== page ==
Choosing the right title for your research paper can be the deciding factor in whether it gets published or not. At a time when ‘clickbait’ headlines are rampant, deciding on a title for your research paper can be stressful.
Well-established guidelines for the titles of academic writing can help narrow your title options down until you find the perfect balance. But first, why are titles so important?
What’s in a Name?
“That which we call a rose/ By any other name would smell as sweet” is a famous line from Romeo and Juliet. William Shakespeare wrote his famous play in the 16th century, but it’s still quoted today. The most popular interpretation of that line is that names don’t matter. But they do. In fact, their respective names are ultimately what caused Romeo and Juliet’s tragic end.
When it comes to the written format, the name (title) is almost always the first thing people read. If something in the name sparks an interest, they will continue reading. If not, they will move on to the next thing.
As more researchers use social media to promote their articles, keywords and an attention-grabbing title increase the chances of going viral.
Conversely, an exaggerated, bombastic title could put off traditional readers, as well as journal editors. Essentially, you want a catchy but refined title. How do authors find that balance?
The Basic Rules of Research Titles
Luckily, there are rules academic writers can follow that will guide them in choosing how to title their paper. What are the dos and don'ts of research titles?
● Use action words. Active verbs will help make the title ‘pop.’
● Use less than 15 words in your title. Academic research titles are generally 13-15 words or 100 characters.
● Use correct grammar. Article words, prepositions, and conjunction words aren’t capitalized. The first word of a subtitle is capitalized. Use APA grammar guidelines.
● Use keywords from research. If possible, sprinkle a few keywords from your article in the title to help with SEO.
● Use journal guidelines. Learn the guidelines of the journal you’re submitting your paper to, and make sure you are following instructions.
Don’t Do This
● Use abbreviations. Abbreviations, roman numerals, and acronyms should be avoided in titles.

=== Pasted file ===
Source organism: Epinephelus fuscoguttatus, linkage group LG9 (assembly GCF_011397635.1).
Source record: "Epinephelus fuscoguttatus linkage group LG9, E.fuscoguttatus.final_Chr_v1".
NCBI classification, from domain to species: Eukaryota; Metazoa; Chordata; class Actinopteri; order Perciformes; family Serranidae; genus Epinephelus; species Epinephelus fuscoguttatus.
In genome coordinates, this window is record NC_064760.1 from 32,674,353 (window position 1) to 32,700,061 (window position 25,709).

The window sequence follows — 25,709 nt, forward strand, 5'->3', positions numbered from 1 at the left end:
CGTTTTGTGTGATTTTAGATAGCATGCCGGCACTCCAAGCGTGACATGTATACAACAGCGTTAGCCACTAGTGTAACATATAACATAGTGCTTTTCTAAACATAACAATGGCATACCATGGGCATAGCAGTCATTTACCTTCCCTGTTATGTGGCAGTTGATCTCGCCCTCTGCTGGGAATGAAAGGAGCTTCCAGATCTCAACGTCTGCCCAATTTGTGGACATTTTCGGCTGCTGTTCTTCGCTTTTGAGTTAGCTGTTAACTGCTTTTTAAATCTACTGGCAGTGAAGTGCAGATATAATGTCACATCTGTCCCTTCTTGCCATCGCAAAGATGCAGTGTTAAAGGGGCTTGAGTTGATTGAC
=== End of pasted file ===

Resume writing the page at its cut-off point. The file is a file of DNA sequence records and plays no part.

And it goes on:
● Use conjunctions “study of,” “results of,” etc.
● Use periods, semicolons, or exclamation marks. Colons are used if you include a subtitle.
● Use full scientific names. Instead of using complex scientific names, shorten them or avoid them.
● Use chemical formulas. Replace chemical formulas in the title with their common name.
Your research title should be accessible and easily understood by everyone, even those outside the academic community. What else makes a dynamic title for your research paper?
How to Choose a Title for Your Paper
The first title you give your paper likely won’t be the last. Give your research paper a working title that reflects the nature of the topic. The working title will help you keep your writing focused on the topic at hand.
A good research title has three components:
- What is the purpose of the research?
- What tone is the paper taking?
- What research methods were used?
The answers to those three questions will anchor your paper and will inform your title.
You can also seek suggestions about the title from your direct peers and mentor.
The main factor in an academic research paper title is that it accurately but briefly depicts the scope and subject of the research.
Do You Need a Subtitle?
Research papers often have long titles divided by a colon. Is the secondary part, the subtitle, necessary? That depends on your main title. Is it enough to catch the attention of readers while giving enough context to the topic of the article?
Subtitles are useful for providing more details about your paper to pique interest, but they aren’t necessary.
After all your hard work on the research paper, the title may be the only thing anyone reads. Choose your title wisely.